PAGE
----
Reference : Differences Between Students’ and Teachers' Fairness Perceptions: Exploring the Poten...
Scientific journals : Article
Social & behavioral sciences, psychology : Education & instruction
Educational Sciences
Differences Between Students’ and Teachers' Fairness Perceptions: Exploring the Potential of a Self-Administered Questionnaire to Improve Teachers' Assessment Practices
Sonnleitner, Philipp mailto [University of Luxembourg > Faculty of Language and Literature, Humanities, Arts and Education (FLSHASE) > Luxembourg Centre for Educational Testing (LUCET) >]
Kovacs, Carrie []
Frontiers in Education
Frontiers Media S.A.
[en] teacher assessment literacy ; classroom justice ; perceived fairness ; profile interpretations ; Fairness Barometer
[en] The ability to assess learning outcomes is vital to effective teaching. Without
understanding what students have learned, it is impossible to tailor information, tasks
or feedback adequately to their individual needs. Thus, assessment literacy has been
increasingly recognized as a core teacher competency in educational research, with
many empirical studies investigating teachers’ abilities, knowledge and subjective
views in relation to classroom assessment. In contrast, relatively few studies have
focused on students’ perspectives of assessment. This is surprising, since gathering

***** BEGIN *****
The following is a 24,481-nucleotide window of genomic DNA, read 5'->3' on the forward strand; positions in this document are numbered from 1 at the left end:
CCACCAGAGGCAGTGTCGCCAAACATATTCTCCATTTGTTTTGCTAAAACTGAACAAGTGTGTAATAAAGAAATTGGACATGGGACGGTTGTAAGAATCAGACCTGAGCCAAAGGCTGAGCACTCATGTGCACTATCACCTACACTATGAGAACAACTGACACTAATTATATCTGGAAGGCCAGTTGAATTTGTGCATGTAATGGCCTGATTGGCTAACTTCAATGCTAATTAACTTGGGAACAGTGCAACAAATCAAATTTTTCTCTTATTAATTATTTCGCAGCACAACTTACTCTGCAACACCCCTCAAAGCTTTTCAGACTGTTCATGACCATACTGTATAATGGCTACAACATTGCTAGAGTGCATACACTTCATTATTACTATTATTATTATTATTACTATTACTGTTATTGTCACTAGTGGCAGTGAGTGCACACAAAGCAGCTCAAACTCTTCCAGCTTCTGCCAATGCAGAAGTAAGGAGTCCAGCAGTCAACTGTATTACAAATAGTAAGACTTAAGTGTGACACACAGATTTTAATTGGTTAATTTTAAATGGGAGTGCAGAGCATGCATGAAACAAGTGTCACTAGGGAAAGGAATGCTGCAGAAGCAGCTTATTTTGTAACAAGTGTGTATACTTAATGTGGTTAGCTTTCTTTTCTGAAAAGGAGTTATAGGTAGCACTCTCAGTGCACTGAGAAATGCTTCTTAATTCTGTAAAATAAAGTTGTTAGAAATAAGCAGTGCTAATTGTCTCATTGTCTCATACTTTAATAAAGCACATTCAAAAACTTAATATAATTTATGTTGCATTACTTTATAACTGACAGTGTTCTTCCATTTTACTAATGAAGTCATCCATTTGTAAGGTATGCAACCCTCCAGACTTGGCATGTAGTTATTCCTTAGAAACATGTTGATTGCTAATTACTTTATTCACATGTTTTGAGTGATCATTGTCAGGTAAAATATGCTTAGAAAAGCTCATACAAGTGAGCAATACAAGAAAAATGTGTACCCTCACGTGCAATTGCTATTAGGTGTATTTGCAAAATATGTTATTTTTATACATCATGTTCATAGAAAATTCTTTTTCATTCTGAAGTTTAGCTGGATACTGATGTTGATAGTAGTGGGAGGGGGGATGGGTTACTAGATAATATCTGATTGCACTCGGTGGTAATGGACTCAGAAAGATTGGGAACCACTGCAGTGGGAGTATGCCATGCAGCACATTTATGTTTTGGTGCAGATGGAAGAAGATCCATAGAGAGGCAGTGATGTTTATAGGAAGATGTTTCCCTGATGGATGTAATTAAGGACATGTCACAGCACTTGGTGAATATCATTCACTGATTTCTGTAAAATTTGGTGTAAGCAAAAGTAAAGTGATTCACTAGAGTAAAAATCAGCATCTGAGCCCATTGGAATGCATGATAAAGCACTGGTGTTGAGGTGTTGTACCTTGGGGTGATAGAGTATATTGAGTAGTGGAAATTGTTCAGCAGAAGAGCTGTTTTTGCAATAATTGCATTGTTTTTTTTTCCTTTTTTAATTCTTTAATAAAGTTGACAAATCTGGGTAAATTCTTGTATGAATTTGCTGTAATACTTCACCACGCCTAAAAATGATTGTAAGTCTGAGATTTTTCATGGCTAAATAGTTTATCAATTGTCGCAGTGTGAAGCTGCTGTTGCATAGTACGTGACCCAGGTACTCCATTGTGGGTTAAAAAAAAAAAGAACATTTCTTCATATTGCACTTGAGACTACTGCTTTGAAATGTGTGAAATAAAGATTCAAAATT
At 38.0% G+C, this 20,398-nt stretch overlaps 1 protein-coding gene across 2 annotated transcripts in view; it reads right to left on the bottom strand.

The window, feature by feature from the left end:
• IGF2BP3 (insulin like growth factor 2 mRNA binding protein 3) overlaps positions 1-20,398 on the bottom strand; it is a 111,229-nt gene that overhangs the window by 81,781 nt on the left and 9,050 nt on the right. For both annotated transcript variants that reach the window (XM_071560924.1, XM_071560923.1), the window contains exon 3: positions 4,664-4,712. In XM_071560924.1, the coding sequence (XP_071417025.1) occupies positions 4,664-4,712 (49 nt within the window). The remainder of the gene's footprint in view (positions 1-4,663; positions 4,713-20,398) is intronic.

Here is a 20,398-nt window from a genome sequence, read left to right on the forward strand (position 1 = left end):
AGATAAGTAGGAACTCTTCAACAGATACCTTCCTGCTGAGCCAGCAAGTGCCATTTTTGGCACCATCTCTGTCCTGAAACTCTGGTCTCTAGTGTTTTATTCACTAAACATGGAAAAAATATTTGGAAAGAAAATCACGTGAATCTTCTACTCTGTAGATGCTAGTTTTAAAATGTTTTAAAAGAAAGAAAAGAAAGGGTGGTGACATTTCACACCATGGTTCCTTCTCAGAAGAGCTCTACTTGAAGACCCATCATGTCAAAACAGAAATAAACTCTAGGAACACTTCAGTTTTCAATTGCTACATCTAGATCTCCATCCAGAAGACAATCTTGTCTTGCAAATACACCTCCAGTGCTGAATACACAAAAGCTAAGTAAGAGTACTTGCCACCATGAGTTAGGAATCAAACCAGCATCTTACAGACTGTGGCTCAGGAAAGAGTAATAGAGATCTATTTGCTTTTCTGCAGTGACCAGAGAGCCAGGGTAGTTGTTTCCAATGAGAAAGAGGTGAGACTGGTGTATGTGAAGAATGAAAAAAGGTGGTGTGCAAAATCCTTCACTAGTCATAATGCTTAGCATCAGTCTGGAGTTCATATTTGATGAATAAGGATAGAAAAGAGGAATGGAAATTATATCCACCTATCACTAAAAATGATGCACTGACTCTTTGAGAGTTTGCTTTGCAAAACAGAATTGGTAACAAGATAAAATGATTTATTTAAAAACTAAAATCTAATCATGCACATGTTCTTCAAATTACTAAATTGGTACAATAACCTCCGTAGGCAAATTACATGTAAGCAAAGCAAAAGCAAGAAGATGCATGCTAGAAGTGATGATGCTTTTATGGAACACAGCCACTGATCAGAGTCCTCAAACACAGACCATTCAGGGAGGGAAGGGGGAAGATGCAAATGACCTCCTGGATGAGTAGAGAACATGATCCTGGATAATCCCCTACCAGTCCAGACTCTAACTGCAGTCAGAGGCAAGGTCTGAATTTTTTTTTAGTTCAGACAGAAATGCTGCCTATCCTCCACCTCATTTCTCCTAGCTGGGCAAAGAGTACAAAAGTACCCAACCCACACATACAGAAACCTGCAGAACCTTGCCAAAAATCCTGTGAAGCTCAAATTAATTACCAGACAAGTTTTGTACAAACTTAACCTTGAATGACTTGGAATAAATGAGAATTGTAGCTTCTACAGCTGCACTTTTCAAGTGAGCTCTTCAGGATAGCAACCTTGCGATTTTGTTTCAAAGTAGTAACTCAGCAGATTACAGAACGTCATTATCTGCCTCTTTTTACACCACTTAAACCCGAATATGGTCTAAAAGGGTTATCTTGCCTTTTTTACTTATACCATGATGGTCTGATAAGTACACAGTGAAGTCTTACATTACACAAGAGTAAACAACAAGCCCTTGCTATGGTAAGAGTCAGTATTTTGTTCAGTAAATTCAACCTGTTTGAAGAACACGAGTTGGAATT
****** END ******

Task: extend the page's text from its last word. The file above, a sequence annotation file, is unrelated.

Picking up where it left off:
students’ feedback on their teachers’ assessment practices seems a logical step
toward improving those practices. To help fill this gap, we present an explorative
study using the recently developed Fairness Barometer as a tool to help identify
specific strengths and weaknesses in individual teachers’ assessment methods. Viewing
assessment through the lens of classroom justice theory, the Fairness Barometer asks
students and teachers to rate aspects of procedural and informational justice in their
own (teachers’) assessment practices. We examined the resulting fairness discrepancy
profiles for 10 Austrian secondary school classes (177 students). Results showed wide
variation in profile pattern, evidence that both students and teachers can differentiate
between different aspects of assessment fairness. Further exploration of the resulting
discrepancy-profiles revealed certain problem types, with some teachers differing
from their students’ perception in almost every rated aspect, some showing specific
assessment-related behaviors that require improvement (e.g., explaining grading criteria
of oral exams), and others demonstrating almost identical responses as their students
to the addressed fairness aspects. Results clearly indicate the potential of the Fairness
Barometer to be used for teacher training and teacher self-development within the
domain of teacher assessment literacy.
Researchers ; Professionals ; Students ; General public

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